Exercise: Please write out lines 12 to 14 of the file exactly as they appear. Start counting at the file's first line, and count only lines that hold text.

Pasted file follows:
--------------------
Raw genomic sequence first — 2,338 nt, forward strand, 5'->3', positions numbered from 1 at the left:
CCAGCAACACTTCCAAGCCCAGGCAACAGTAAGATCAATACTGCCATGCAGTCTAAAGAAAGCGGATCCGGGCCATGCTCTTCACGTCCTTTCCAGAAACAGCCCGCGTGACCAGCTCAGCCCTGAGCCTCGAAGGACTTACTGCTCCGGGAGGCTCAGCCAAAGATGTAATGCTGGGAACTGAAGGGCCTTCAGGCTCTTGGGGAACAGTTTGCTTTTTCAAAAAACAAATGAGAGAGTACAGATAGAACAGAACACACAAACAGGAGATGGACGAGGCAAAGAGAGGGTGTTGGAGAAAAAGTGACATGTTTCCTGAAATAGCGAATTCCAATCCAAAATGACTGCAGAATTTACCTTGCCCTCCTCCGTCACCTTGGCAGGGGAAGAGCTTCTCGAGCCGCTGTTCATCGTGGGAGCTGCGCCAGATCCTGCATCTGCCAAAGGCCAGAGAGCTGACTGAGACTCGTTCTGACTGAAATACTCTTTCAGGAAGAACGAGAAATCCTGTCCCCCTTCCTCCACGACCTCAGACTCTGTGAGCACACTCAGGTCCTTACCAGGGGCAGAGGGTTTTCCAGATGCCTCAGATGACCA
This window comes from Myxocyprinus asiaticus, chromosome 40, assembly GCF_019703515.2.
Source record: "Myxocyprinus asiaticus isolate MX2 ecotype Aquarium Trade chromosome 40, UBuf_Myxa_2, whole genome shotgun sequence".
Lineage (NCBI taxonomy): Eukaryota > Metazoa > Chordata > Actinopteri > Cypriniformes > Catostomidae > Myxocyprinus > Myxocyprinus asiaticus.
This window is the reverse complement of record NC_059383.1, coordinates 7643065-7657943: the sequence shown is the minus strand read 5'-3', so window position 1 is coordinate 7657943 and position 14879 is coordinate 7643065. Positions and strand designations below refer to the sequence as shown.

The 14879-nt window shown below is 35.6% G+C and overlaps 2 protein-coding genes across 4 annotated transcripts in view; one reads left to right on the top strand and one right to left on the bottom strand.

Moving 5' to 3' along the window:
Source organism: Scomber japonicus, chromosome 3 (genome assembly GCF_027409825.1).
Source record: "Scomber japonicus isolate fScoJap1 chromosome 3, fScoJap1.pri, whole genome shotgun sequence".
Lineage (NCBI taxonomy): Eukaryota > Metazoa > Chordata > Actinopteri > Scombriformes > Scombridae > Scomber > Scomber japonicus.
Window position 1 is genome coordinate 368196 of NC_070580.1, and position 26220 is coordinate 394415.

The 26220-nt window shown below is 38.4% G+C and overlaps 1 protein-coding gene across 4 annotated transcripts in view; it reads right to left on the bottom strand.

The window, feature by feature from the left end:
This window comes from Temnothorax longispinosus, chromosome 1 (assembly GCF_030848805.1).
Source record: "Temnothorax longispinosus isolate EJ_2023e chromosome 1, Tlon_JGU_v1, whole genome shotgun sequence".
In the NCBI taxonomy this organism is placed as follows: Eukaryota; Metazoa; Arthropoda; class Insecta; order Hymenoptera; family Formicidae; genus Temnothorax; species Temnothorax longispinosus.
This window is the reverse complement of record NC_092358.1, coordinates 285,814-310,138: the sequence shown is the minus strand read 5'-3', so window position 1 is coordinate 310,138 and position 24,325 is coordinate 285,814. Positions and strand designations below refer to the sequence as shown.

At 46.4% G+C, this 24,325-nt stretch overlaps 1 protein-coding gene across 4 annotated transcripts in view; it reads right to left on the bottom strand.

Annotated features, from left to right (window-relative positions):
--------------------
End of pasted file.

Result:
Window position 1 is genome coordinate 368196 of NC_070580.1, and position 26220 is coordinate 394415.

The 26220-nt window shown below is 38.4% G+C and overlaps 1 protein-coding gene across 4 annotated transcripts in view; it reads right to left on the bottom strand.

The window, feature by feature from the left end: